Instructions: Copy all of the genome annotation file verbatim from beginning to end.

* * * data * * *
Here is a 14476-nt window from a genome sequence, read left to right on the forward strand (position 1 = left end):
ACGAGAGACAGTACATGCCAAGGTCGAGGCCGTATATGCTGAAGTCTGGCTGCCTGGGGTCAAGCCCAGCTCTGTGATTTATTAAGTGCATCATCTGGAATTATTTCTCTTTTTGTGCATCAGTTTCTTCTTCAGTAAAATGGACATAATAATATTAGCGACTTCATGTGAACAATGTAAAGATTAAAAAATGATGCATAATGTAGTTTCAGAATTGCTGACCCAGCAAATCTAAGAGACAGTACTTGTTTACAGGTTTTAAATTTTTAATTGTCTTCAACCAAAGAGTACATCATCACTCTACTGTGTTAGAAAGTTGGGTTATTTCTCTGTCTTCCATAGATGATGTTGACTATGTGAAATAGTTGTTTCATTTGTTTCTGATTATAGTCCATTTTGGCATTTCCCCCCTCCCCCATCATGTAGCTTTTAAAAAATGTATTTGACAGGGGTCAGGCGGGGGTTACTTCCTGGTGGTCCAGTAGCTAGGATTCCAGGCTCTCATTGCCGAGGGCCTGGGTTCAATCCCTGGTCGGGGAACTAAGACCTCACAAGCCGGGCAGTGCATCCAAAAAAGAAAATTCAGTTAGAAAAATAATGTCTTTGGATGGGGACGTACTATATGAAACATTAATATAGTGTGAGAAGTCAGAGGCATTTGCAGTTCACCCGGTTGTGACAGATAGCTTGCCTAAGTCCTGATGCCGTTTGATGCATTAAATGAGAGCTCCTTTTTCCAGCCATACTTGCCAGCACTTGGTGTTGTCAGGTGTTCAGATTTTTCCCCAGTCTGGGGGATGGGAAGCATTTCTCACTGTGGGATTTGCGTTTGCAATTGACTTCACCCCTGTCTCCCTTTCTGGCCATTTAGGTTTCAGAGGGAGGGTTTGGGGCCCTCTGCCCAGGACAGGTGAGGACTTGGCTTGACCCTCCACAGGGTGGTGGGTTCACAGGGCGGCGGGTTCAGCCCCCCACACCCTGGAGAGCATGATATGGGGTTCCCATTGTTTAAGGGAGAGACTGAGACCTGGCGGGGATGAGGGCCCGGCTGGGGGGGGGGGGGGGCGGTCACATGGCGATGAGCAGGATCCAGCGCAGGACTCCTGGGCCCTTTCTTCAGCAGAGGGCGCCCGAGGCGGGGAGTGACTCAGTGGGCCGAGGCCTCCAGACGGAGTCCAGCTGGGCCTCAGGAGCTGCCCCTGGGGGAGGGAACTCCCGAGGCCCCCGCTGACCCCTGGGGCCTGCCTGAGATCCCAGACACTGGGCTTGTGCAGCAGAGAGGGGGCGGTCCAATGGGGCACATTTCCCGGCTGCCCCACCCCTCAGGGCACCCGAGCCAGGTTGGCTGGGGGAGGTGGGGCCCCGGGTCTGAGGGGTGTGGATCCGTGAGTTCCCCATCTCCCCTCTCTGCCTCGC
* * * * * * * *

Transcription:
Here is a 14476-nt window from a genome sequence, read left to right on the forward strand (position 1 = left end):
ACGAGAGACAGTACATGCCAAGGTCGAGGCCGTATATGCTGAAGTCTGGCTGCCTGGGGTCAAGCCCAGCTCTGTGATTTATTAAGTGCATCATCTGGAATTATTTCTCTTTTTGTGCATCAGTTTCTTCTTCAGTAAAATGGACATAATAATATTAGCGACTTCATGTGAACAATGTAAAGATTAAAAAATGATGCATAATGTAGTTTCAGAATTGCTGACCCAGCAAATCTAAGAGACAGTACTTGTTTACAGGTTTTAAATTTTTAATTGTCTTCAACCAAAGAGTACATCATCACTCTACTGTGTTAGAAAGTTGGGTTATTTCTCTGTCTTCCATAGATGATGTTGACTATGTGAAATAGTTGTTTCATTTGTTTCTGATTATAGTCCATTTTGGCATTTCCCCCCTCCCCCATCATGTAGCTTTTAAAAAATGTATTTGACAGGGGTCAGGCGGGGGTTACTTCCTGGTGGTCCAGTAGCTAGGATTCCAGGCTCTCATTGCCGAGGGCCTGGGTTCAATCCCTGGTCGGGGAACTAAGACCTCACAAGCCGGGCAGTGCATCCAAAAAAGAAAATTCAGTTAGAAAAATAATGTCTTTGGATGGGGACGTACTATATGAAACATTAATATAGTGTGAGAAGTCAGAGGCATTTGCAGTTCACCCGGTTGTGACAGATAGCTTGCCTAAGTCCTGATGCCGTTTGATGCATTAAATGAGAGCTCCTTTTTCCAGCCATACTTGCCAGCACTTGGTGTTGTCAGGTGTTCAGATTTTTCCCCAGTCTGGGGGATGGGAAGCATTTCTCACTGTGGGATTTGCGTTTGCAATTGACTTCACCCCTGTCTCCCTTTCTGGCCATTTAGGTTTCAGAGGGAGGGTTTGGGGCCCTCTGCCCAGGACAGGTGAGGACTTGGCTTGACCCTCCACAGGGTGGTGGGTTCACAGGGCGGCGGGTTCAGCCCCCCACACCCTGGAGAGCATGATATGGGGTTCCCATTGTTTAAGGGAGAGACTGAGACCTGGCGGGGATGAGGGCCCGGCTGGGGGGGGGGGGGGGCGGTCACATGGCGATGAGCAGGATCCAGCGCAGGACTCCTGGGCCCTTTCTTCAGCAGAGGGCGCCCGAGGCGGGGAGTGACTCAGTGGGCCGAGGCCTCCAGACGGAGTCCAGCTGGGCCTCAGGAGCTGCCCCTGGGGGAGGGAACTCCCGAGGCCCCCGCTGACCCCTGGGGCCTGCCTGAGATCCCAGACACTGGGCTTGTGCAGCAGAGAGGGGGCGGTCCAATGGGGCACATTTCCCGGCTGCCCCACCCCTCAGGGCACCCGAGCCAGGTTGGCTGGGGGAGGTGGGGCCCCGGGTCTGAGGGGTGTGGATCCGTGAGTTCCCCATCTCCCCTCTCTGCCTCGC